Helen’s eyes flicked open into darkness, no shapes discernible, her world a charcoal blanket. The softness beneath her back told her she was in bed; the deep breathing and chemical taint in the air told her Derek had taken a nightcap before coming up.
She was about to roll to her right and head to the bathroom when she realised she didn’t actually need to pee. So what had woken her?
The pit of her stomach suddenly felt tight, and her hands clenched involuntarily. Derek always told her she worried too much about people breaking in, but she couldn’t help herself; it was how she was wired.
She blinked a couple of times and started sweeping the room with her eyes, hoping she would find the cupboard and the antique chair, terrified she might find more. She willed her pupils to dilate faster, but the room remained an obsidian mystery.
Unable to rely on sight, she held her breath, body rigid, straining for the faintest sound that was out of place.
Was that another layer of breathing, hidden beneath her own and Derek’s?
Was that a creak on the stairs?
There was a clunking groan out in the corridor, but even as her heart jumped, Helen reassured herself that the noise was just the pipes. She’d heard it every night for the last seventeen years. There was a “plink” from the leaking tap in the bathroom too, but that was nothing new; something Derek had promised to fix ages ago, but hadn’t got round to.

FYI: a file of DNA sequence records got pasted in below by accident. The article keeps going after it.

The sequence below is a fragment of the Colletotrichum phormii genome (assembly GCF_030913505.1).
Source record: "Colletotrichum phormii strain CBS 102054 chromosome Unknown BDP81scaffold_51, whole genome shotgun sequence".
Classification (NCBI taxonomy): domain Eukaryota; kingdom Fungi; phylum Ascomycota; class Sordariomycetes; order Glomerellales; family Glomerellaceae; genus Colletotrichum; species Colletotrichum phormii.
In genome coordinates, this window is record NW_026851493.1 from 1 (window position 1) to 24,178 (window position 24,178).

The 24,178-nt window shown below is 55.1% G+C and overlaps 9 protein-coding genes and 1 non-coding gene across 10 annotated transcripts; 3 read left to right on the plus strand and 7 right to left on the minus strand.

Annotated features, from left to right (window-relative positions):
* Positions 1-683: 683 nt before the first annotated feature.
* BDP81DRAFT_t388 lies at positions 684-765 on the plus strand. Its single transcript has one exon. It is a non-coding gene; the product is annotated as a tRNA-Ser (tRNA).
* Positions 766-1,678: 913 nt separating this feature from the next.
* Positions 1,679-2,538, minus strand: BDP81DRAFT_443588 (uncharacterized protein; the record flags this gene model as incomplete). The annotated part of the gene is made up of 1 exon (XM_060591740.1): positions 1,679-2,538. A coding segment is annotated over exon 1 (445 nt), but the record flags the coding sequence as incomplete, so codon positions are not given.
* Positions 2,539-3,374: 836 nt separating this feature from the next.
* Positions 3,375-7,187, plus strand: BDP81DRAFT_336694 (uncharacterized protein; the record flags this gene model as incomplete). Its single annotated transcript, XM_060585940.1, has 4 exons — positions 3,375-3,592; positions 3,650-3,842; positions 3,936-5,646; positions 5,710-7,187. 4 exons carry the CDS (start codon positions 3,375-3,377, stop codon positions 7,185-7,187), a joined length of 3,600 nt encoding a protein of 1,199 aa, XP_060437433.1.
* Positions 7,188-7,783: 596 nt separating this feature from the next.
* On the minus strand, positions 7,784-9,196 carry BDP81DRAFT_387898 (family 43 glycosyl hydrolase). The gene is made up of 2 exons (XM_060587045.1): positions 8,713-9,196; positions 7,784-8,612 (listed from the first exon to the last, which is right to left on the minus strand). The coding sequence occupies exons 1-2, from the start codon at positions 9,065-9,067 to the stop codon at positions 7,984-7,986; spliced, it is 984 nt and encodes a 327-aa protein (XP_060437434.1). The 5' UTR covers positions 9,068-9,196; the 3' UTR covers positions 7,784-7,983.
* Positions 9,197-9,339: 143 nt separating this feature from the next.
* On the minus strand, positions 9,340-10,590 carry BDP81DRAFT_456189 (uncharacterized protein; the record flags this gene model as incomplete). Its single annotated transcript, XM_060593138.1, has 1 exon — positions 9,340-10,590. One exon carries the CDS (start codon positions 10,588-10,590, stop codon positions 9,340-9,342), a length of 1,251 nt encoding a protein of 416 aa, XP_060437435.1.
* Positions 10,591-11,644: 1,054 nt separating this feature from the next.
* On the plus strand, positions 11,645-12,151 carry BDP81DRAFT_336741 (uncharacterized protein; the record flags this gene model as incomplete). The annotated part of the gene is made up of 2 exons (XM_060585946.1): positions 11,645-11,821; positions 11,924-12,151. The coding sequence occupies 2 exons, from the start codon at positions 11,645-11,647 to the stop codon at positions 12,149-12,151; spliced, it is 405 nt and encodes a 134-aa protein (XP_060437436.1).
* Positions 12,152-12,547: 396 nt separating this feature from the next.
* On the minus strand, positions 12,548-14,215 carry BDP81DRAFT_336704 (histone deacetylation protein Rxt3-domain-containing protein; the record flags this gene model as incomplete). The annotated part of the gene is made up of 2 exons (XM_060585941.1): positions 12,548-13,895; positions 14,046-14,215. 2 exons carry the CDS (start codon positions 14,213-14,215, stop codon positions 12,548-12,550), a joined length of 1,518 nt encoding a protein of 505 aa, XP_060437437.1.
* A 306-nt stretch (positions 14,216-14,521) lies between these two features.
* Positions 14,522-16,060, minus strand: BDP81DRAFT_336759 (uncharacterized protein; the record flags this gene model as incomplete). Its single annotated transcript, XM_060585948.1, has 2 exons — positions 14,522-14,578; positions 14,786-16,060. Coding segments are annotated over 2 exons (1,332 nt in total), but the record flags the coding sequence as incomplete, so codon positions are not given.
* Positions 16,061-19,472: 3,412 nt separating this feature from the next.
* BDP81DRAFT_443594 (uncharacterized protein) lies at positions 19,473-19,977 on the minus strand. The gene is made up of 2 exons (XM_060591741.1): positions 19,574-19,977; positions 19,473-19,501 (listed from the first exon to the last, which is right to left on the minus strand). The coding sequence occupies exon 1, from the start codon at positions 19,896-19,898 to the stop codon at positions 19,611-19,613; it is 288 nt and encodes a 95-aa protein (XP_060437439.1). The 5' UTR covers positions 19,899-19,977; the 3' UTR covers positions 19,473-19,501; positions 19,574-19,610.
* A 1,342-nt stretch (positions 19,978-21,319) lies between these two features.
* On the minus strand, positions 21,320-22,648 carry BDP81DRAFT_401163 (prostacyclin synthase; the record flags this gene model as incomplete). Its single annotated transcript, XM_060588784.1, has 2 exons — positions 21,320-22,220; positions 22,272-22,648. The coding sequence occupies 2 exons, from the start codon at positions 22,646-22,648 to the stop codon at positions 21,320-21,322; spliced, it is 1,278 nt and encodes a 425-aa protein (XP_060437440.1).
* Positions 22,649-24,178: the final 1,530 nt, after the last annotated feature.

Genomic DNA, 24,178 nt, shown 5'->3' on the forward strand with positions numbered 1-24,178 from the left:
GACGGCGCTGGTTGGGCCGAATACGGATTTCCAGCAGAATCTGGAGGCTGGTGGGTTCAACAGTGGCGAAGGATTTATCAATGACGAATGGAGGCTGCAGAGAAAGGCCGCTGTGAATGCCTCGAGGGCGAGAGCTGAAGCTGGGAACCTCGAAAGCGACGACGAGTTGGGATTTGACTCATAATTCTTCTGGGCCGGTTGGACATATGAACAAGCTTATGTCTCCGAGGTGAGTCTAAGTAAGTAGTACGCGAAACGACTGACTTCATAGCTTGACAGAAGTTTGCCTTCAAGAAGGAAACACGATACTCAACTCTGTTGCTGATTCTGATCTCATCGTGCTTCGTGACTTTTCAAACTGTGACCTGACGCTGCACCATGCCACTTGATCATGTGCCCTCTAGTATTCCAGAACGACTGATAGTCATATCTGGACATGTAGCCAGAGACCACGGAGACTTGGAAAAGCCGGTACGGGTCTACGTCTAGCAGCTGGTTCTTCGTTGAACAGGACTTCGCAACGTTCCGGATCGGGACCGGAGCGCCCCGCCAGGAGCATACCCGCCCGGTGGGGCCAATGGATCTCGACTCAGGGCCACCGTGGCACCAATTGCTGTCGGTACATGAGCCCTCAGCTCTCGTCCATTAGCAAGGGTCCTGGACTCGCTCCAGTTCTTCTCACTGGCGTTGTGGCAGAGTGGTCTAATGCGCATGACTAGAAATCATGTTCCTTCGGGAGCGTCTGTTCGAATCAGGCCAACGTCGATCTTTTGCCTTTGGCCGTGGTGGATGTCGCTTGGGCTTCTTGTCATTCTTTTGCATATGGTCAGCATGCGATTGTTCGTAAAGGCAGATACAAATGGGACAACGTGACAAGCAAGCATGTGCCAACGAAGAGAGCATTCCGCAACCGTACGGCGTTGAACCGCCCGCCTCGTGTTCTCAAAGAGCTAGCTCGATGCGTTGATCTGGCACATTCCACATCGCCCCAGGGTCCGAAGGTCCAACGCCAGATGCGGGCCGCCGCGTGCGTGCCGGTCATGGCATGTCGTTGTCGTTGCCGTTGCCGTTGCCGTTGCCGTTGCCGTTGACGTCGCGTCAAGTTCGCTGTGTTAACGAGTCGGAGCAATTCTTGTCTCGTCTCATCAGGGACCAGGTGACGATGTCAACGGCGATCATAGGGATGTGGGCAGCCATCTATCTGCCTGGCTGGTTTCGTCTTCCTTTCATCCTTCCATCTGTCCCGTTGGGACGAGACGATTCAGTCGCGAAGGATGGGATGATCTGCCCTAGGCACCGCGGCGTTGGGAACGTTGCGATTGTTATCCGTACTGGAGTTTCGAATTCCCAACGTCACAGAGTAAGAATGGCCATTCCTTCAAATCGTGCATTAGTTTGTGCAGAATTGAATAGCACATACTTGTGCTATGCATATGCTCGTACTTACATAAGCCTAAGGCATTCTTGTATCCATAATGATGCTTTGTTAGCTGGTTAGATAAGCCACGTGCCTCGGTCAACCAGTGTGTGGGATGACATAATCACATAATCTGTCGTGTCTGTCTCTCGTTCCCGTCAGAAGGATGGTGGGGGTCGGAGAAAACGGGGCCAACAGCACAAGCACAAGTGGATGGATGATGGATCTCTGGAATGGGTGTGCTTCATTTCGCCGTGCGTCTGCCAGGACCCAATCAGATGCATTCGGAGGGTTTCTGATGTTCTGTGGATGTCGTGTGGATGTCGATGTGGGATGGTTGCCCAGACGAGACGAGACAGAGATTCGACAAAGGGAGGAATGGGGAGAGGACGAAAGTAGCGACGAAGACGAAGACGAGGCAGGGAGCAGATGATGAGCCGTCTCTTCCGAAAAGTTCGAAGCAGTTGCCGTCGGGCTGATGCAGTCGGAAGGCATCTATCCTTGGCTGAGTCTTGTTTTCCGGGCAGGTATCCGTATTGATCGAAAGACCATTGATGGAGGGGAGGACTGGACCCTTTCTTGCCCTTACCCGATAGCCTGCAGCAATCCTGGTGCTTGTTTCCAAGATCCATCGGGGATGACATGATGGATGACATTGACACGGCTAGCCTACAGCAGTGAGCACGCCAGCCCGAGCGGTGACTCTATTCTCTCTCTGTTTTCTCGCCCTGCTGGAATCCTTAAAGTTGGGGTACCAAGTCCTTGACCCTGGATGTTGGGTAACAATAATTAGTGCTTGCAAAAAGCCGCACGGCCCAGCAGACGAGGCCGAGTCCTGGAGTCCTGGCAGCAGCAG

Also nothing new.
Something was wrong though, she just couldn’t place it. There was a sound beneath the others. She knew it, but she also knew she shouldn’t be hearing it. Her face scrunched up in concentration, head lifting slightly off the pillow, as though getting her ears away from the fabric would somehow help her listen.
There! Faint, very faint, but recognisable.
What was it though?
That was it! The noise of the living room door swinging against the frame. It didn’t shut properly because the mechanism was broken, the latch stuck open. Something else Derek hadn’t fixed.
It didn’t normally swing though. It was only when the back door was open and a breeze came in that…
“Derek. Derek!” No movement. “The door!” Nothing.
She reached a hand across to her husband’s side of the bed and started patting – as loudly as she dared – against the soft, bulky frame beneath the blanket. Her whispers increased in volume.
“I think someone’s in the house.”
Finally there was movement. Derek rolled over to face her, his whisky breath assailing her nostrils.
The voice wasn’t Derek’s.